New Delhi: A delay in the monsoon’s arrival over Kerala is unlikely to affect rainfall, but officials are worried about the likely emergence of the El Nino effect later in the season.
Monsoon rainfall, which usually starts in Kerala by 1 June, has been delayed primarily due to a freak typhoon expected to subside by 4 June, weathermen said.
“Most of the conditions for monsoon are being met and it had progressed well over Andamans region,” said D.S. Pai, chief forecaster, India Meteorological Department (IMD), “but a typhoon formed that ended up obstructing the monsoon’s progress. It should dissipate within a day. There’s nothing to be worried as of now.”
For weather officials to formally declare the monsoon’s arrival, 14 weather stations across Kerala ought to receive 2.5mm of rainfall over two consecutive days, along with a minimum prescribed windspeed over these regions. This is the first time since 2005 that the monsoon has failed to reach Kerala before June.
But the larger concern for forecasters is the likely emergence later this year of El Nino, which is marked by a rise in temperatures in certain regions of the Pacific Ocean. In the last century, a greater than 1 degree rise in temperature in the region during the monsoon season in India has corresponded with a monsoon failure, which is why the forecasters are jittery.
To be sure, in April, IMD factored in the possibility of an El Nino occurring when it officially forecast monsoon rainfall over India to be normal—or 99% of the 50-year average of 89cm. “There’s no new input we are giving now,” said Pai. “There could be a problem only if El Nino conditions surface strongly during August, an important monsoon month.”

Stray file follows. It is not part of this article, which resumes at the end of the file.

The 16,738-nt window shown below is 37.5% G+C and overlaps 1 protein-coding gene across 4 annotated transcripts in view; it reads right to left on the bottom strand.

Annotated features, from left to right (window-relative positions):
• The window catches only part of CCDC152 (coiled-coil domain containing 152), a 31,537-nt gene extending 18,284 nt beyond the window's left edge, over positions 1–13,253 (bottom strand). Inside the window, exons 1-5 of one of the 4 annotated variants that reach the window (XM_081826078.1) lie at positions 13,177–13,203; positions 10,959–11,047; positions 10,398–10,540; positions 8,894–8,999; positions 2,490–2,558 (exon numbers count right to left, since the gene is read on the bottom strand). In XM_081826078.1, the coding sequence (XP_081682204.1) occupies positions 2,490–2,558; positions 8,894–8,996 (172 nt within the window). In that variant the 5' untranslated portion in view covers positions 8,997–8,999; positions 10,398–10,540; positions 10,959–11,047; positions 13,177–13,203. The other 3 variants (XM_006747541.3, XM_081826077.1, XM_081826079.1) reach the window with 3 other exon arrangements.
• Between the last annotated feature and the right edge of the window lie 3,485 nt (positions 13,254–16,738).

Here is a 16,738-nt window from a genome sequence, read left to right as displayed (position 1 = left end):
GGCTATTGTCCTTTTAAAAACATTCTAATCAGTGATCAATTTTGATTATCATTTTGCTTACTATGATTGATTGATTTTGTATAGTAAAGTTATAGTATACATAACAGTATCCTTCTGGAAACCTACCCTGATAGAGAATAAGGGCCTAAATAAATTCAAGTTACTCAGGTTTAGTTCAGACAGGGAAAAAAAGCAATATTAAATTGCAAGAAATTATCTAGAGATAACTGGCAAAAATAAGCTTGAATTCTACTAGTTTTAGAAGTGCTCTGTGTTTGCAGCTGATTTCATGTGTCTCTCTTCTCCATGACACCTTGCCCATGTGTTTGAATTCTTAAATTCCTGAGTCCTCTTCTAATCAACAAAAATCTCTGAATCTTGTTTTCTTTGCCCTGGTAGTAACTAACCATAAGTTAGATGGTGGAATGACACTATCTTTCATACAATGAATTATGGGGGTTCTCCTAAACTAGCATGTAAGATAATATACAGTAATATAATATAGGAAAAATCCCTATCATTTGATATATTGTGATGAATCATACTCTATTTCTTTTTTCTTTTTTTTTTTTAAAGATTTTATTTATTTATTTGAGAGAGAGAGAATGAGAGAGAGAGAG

International weather agencies including IMD, however, concur that the chances for this are relatively slim. “Although the development of El Nino conditions during the northern hemisphere summer and autumn may be possible, uncertainties in the model prediction is large,” stated the latest estimate by the Japan Meteorological Agency, which closely monitors weather in the Pacific.
The monsoon generates nearly 80% of the annual rainfall across India and is vital for the economy, being the main source of water for agriculture, which contributes about 17% to India’s gross domestic product. Other than for the 60% of the country’s workforce that depends on farming, the rains are important for traders dealing in food and cash crops as any shortfall can inject price volatility in the markets.
This year, in particular, notwithstanding a record winter crop output, an evenly distributed monsoon is critical. Not only is it important for this year’s crop output but also for ensuring that rural demand continues to be strong and inflationary pressures ease.
The Wholesale Price Index, India’s main barometer of inflation, rose by 7.23% from a year ago. India’s economic growth slowed to around 6.5% in the fiscal year ended March from 8.4% in the previous year.